With a great sense of adventure, Charles and Ray Eames They used great doses of curiosity and enthusiasm to get amazing creations. They were a fantastic team, they had a unique complicity that led them to create classic and modern furniture, beautiful and functional, sophisticated and elegant in a simple and wonderful way. That was and is the "Eames look".
One critic once said "They just wanted to make the world a better place. They did that. And they also made it much more interesting. "
Charles Eames studied architecture at Washington University in St. Louis from 1925 to 1928, a year in which, according to legend, he was expelled for his "too modern" opinions, although this point is not entirely clear.
In 1929 he traveled to Europe where he first met the work of the architects of the modern movement, such as Le Corbusier, Ludwing van der Rohe and Walter Gropius.
At 1930, Charles Eames and Charles Gray, a friend and business partner, opened an architectural studio in St. Louis, which was later joined by Walter Pauley as a third partner. Although the study carried out a series of private homes, 1934 no longer received any commission due to the crisis that existed at that time, so Eames left St. Louis to reside briefly in Mexico.
Upon returning to St. Louis at 1935, he founded a new architectural studio with Robert Walsh and after a year they projected the Meyer house in Huntleigh Village. For this project, Eames sought the advice of the Finnish architect Eliel Saarinen and in 1937 he met his son Eero Saarinen that he would become a partner and friend.
At 1938, Eliel Saarinen offered him a scholarship to study at the Cranbook Academy or Art and began design and architecture in the fall of that year. In 1939 he was appointed design professor and in 1940 he was head of the Industrial Design Department of Cranbrook. That year Cranbrook attended a new student, Ray Kaiser, who had previously studied painting at the Hans Hofmann school in New York.
Ray collaborated with Charles Eames and Eeero Saarinen in the proposal presented at the "Organic Design in Home Furnishing Competition" organized at the Museum of Modern Art in New York at 1940.
Within a year, after divorcing his first wife, Charles married Ray Kaiser in Chicago. The marriage was installed in California. At that time, they began experimenting with wood-molding techniques and developed the Kazam! Machine, a press for molding wood in two geometric planes in complex curves.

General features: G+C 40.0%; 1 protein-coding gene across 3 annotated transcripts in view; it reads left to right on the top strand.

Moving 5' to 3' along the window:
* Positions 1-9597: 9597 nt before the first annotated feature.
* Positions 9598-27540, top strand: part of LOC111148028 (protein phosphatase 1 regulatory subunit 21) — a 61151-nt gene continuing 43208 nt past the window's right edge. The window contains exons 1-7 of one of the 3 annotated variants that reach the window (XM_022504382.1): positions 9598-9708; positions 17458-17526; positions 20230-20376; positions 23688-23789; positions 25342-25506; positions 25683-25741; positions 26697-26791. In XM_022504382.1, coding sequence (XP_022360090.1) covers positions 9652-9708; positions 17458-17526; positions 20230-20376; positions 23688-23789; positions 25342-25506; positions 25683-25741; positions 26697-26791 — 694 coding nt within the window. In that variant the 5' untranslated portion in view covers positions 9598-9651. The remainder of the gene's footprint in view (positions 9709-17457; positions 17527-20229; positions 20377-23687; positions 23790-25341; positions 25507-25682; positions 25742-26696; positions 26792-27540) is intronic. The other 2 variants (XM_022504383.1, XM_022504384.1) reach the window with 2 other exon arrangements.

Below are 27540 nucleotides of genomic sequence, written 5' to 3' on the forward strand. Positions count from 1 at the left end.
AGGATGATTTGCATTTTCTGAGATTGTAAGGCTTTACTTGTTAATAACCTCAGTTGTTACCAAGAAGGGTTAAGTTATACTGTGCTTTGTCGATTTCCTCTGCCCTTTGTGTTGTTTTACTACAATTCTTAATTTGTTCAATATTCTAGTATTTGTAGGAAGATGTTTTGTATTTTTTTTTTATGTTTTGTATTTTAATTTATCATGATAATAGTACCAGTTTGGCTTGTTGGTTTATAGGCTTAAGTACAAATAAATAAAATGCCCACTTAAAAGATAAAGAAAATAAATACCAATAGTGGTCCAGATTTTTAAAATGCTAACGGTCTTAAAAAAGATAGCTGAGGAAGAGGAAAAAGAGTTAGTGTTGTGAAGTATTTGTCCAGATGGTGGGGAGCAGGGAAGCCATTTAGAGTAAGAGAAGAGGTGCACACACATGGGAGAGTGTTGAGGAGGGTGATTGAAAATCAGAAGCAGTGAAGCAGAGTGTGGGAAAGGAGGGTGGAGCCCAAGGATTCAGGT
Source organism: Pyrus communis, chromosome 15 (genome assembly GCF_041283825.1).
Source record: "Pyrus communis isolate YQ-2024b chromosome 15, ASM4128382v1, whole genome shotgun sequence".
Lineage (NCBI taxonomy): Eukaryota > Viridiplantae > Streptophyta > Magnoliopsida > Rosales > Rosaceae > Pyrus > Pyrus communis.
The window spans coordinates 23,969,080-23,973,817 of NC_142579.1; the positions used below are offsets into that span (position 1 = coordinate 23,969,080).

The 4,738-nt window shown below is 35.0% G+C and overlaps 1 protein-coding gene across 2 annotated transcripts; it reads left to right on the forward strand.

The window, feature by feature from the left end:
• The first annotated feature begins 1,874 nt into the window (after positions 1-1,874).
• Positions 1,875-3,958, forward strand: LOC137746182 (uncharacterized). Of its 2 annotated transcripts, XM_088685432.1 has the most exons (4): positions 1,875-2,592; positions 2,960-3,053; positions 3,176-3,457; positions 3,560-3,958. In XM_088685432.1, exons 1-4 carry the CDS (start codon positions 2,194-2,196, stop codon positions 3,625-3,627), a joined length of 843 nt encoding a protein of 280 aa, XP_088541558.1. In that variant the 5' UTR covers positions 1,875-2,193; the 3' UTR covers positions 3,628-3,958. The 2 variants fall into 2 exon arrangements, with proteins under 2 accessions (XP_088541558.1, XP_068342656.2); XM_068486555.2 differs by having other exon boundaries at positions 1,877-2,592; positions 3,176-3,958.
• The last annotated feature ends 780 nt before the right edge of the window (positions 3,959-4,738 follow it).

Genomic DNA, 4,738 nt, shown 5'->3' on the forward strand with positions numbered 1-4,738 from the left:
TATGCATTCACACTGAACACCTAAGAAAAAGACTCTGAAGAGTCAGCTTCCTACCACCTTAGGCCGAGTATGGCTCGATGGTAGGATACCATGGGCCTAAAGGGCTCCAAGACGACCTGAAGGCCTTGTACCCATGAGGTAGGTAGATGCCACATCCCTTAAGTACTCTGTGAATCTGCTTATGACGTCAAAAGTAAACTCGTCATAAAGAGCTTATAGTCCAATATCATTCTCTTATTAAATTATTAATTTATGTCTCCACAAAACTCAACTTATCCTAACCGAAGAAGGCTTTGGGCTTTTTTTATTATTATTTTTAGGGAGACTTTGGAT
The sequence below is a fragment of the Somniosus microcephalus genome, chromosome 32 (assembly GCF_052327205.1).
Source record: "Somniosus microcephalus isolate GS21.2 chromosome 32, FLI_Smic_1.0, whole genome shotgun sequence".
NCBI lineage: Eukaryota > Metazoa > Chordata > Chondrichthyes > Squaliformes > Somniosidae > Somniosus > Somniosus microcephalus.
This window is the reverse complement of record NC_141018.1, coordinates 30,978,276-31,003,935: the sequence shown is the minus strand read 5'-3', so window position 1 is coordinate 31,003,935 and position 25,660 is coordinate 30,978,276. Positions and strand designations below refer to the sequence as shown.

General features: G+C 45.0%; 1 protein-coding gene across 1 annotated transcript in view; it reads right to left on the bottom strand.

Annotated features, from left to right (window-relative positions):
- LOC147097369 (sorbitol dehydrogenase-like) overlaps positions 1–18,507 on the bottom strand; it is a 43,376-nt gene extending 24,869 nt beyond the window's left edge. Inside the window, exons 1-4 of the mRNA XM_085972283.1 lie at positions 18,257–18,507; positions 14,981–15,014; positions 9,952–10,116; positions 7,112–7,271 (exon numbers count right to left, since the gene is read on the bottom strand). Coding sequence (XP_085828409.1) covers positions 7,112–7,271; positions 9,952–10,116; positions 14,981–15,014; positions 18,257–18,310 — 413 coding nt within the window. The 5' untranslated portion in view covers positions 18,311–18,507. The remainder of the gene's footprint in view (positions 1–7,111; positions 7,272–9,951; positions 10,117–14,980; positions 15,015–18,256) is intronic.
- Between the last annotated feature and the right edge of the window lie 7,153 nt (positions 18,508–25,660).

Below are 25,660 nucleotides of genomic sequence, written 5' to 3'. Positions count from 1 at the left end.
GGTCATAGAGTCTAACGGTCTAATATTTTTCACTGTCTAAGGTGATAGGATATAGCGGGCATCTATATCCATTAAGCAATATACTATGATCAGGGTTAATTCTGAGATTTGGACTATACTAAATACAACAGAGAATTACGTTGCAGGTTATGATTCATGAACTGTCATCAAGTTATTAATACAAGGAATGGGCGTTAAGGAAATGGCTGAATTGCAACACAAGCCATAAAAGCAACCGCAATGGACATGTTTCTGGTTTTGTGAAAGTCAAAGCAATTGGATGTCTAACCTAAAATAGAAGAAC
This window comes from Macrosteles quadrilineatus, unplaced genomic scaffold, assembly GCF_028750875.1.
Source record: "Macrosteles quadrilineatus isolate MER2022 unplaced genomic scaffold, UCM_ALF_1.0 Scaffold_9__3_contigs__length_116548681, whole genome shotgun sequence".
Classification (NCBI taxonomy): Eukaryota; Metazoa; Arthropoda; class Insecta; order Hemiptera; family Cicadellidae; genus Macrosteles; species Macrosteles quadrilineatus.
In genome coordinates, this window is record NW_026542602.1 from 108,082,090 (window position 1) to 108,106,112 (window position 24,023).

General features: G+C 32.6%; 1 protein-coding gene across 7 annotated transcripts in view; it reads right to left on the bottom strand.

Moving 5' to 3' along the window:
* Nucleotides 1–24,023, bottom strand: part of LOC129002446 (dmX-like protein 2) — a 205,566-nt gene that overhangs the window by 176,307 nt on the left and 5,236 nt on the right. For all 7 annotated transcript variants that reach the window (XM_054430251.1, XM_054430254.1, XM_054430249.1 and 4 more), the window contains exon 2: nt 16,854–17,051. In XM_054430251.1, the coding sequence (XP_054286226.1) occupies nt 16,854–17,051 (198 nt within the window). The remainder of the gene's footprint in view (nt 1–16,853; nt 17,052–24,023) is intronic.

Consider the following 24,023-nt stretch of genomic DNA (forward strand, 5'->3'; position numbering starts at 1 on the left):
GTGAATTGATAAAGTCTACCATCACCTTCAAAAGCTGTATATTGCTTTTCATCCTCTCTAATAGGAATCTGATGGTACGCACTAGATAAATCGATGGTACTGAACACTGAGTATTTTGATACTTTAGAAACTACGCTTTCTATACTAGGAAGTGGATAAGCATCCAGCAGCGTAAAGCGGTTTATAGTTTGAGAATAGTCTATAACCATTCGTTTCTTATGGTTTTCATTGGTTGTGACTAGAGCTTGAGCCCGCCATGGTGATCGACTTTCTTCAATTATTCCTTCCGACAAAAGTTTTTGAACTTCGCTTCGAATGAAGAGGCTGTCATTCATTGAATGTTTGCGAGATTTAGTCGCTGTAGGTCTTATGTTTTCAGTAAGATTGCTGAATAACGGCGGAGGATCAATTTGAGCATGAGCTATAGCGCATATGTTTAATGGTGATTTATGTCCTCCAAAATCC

At 1942, the US Navy commissioned wooden slats for arms and legs as well as bunk beds, so they founded the Plyformed Wood Company to mass produce a first run of 5.000 slats. Because of the economic difficulties, the Eames were forced to sell this factory that became the Molded Plywood Products Division of the Evans Products Company of Detroit. For a time, Charles was the director of research and development for the department. At 1946, the Museum of Modern Art organized an individual exhibition titled "New Furniture by Charles Eames" in which prototypes of the famous wooden chairs were presented. These innovative chairs were the result of the Eames' goal of "offering the best of the best to as many people as possible and at the lowest price." Initially Evans produced the chairs and shortly thereafter they were brandeted and distributed exclusively by Herman Miller, who took control of the company at 1949.
In 1948, Charles Eames won the second prize of the "International Competition for Low-Cost Furniture Design" of the MOMA for his innovative proposal of a series of fiberglass chairs.
These revolutionary chairs were the first unlined plastic seats that came to be produced in series. His concept of a universal structure capable of being used in different bases and offering multiple variations exerted a great influence.
Throughout the years 50 and 60, the Eames worked with Herman Miller and created very innovative furniture such as chairs Alluminium Group 1958. They were also applauded for their architectural projects, particularly the Case Study Houses nº8 and nº9 by Charles Eames and Eero Saarinen, completed in 1949 and built in Pacific Palisades.
The nº8 projected for the Eames themselves, came to be known as the Eames House. The interior of this house, rebrandable for its lightness and sense of space, was decorated with an eclectic and colorful mix of elements-toys, kites, oriental objects-that implied the modern aesthetics of the interior.
Although both shared the same ethical imperatives and a great affinity for the structure, Charles approached the design from a technological, mathematical and productive point of view, while Ray highlighted special and aesthetic formal considerations.
Last year the documentary Eames: The Architect and the Painter was presented, which delves much more than I do into the life and work of these two geniuses. I leave you the trailer of the documentary waiting as always for you to enjoy it as much as I do.
The originals of the Eames are manufactured in the USA by Herman Miller and in Europe by Vitra and can be purchased through their official Distributors such as Naharro.